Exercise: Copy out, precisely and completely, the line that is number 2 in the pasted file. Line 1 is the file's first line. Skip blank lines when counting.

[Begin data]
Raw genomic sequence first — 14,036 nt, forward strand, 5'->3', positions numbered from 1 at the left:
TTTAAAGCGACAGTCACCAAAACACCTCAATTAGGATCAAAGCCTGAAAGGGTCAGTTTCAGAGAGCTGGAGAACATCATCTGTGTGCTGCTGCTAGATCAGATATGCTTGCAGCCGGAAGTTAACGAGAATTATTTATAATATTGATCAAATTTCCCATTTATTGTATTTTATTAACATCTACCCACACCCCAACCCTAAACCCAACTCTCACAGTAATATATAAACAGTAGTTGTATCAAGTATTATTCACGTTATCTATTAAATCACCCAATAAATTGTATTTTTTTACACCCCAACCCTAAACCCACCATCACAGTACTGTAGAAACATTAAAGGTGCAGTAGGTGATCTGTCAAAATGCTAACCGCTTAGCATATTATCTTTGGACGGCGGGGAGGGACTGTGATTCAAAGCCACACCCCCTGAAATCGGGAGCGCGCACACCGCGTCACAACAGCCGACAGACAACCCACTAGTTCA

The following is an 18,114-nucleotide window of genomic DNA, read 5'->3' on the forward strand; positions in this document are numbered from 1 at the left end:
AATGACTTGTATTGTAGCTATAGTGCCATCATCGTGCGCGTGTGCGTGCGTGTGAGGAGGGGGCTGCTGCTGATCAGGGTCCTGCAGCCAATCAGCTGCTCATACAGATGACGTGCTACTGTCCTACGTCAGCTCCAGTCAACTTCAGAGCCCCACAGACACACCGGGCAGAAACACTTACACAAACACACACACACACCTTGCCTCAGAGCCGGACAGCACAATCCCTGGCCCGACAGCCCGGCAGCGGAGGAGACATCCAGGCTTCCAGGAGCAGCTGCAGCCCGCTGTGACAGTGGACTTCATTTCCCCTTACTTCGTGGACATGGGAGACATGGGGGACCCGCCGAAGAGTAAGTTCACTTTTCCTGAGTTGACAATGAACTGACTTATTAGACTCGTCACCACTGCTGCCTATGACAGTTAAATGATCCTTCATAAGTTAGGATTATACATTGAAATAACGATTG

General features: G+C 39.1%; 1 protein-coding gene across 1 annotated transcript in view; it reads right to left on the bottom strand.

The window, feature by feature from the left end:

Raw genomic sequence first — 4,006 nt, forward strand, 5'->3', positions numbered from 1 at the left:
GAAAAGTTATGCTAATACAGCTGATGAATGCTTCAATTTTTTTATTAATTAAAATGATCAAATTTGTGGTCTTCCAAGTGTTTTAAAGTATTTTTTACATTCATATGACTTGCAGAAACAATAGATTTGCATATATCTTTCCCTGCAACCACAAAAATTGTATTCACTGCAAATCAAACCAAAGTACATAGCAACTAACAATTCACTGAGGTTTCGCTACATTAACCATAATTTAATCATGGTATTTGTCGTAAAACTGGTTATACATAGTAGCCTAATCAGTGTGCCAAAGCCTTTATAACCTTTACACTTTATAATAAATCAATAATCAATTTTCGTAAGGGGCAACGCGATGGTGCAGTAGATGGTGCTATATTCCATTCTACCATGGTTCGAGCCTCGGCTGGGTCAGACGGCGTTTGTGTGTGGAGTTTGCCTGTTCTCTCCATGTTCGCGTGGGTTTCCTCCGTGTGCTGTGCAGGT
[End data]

TTTAAAGCGACAGTCACCAAAACACCTCAATTAGGATCAAAGCCTGAAAGGGTCAGTTTCAGAGAGCTGGAGAACATCATCTGTGTGCTGCTGCTAGATCAGATATGCTTGCAGCCGGAAGTTAACGAGAATTATTTATAATATTGATCAAATTTCCCATTTATTGTATTTTATTAACATCTACCCACACCCCAACCCTAAACCCAACTCTCACAGTAATATATAAACAGTAGTTGTATCAAGTATTATTCACGTTATCTATTAAATCACCCAATAAATTGTATTTTTTTACACCCCAACCCTAAACCCACCATCACAGTACTGTAGAAACATTAAAGGTGCAGTAGGTGATCTGTCAAAATGCTAACCGCTTAGCATATTATCTTTGGACGGCGGGGAGGGACTGTGATTCAAAGCCACACCCCCTGAAATCGGGAGCGCGCACACCGCGTCACAACAGCCGACAGACAACCCACTAGTTCA